AMMAN: The Jordanian army said its troops on the northeastern border with Syria killed 27 drug smugglers after they tried to illegally enter the country at dawn on Thursday.
The clash with smugglers, the deadliest ever, came after the Jordanian Armed Forces announced a change in the rules of engagement in a bid to curb increasing illicit drug smuggling from Syria.
A security source told Arab News that orders were given to troops to chase and kill smugglers inside Syrian territory rather than wait until they get closer to the borders.
The security source said that the smugglers killed in Thursday’s operation tried to take advantage of the harsh weather conditions but “were received by vigilant border guards.”
The JAF said in a statement on Thursday that the smugglers were aided by an armed group, adding that a preliminary search of the area was conducted and large quantities of narcotics were found.
“The smugglers were supported by other armed groups,” the JAF said, adding that troops also wounded an unknown number of traffickers while others retreated back into Syrian territory.
Jordan has reported a surge in drug smuggling attempts from Syria, with authorities seizing large quantities of narcotics either found hidden in trucks on borders crossings or abandoned by smugglers following clashes with troops.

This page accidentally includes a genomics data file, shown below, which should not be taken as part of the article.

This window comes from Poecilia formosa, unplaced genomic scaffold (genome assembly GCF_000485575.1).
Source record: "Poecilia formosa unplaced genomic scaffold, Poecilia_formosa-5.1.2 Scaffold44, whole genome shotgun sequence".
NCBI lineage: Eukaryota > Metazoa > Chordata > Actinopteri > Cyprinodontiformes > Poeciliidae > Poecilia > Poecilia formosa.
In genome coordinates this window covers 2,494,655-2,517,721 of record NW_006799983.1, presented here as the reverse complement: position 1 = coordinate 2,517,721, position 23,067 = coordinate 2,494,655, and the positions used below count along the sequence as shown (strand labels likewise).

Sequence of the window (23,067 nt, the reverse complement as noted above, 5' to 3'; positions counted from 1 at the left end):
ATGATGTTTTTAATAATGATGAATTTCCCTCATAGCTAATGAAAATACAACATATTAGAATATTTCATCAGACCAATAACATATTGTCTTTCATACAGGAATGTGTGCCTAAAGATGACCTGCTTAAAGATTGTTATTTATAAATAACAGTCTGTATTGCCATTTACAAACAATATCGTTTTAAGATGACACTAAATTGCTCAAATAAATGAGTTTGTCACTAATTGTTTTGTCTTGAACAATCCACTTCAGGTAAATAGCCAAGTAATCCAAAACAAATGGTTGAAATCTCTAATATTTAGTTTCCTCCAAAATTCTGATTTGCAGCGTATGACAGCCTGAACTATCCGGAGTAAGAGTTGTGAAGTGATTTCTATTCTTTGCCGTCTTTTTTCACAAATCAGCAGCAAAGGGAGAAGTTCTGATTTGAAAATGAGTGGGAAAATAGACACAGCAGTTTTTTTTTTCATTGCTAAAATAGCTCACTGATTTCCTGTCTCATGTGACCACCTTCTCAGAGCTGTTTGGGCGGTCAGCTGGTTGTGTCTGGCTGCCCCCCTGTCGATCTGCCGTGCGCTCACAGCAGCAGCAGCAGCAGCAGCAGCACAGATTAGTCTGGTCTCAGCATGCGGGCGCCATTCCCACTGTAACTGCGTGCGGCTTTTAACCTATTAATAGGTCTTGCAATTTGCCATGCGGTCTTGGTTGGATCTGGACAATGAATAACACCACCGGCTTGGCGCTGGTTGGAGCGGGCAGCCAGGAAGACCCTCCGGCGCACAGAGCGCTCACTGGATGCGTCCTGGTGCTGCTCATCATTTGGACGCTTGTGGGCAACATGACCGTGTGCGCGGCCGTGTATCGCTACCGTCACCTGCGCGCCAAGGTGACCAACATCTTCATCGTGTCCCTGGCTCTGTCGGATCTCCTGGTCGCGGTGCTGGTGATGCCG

On Jan. 17, the Jordanian army announced that an officer had been killed and three border guards wounded in a clash with drug smugglers on the border with Syria, which stretches more than 360 kilometers.
The Jordanian army recently said that it had thwarted a total of 361 infiltration and smuggling attempts from Syria into the kingdom in 2021, seizing about 15.5 million pills.
In 2020, the army said it had thwarted more than 130 infiltration and smuggling attempts from Syria that resulted in the seizure of about 132 million Captagon pills and more than 15,000 sheets of hashish.
And in October last year, the Jordanian army said it had shot down a drone carrying a large quantity of drugs as it flew over the border.
Experts have warned that Syria could turn into a narco-state due to the growth of Lebanon’s Hezbollah in the country and the group’s expansion of its drug trafficking operations as alternative financing following US sanctions.
UN drug experts say that Syria, shattered by a decade-long civil war, has become the region’s main production site for drugs destined for Jordan, Iraq, the Gulf and Europe.
According to an EU-funded report by the Center for Operational Analysis and Research, “Captagon exports from Syria reached a market value of at least $3.46 billion” in 2020.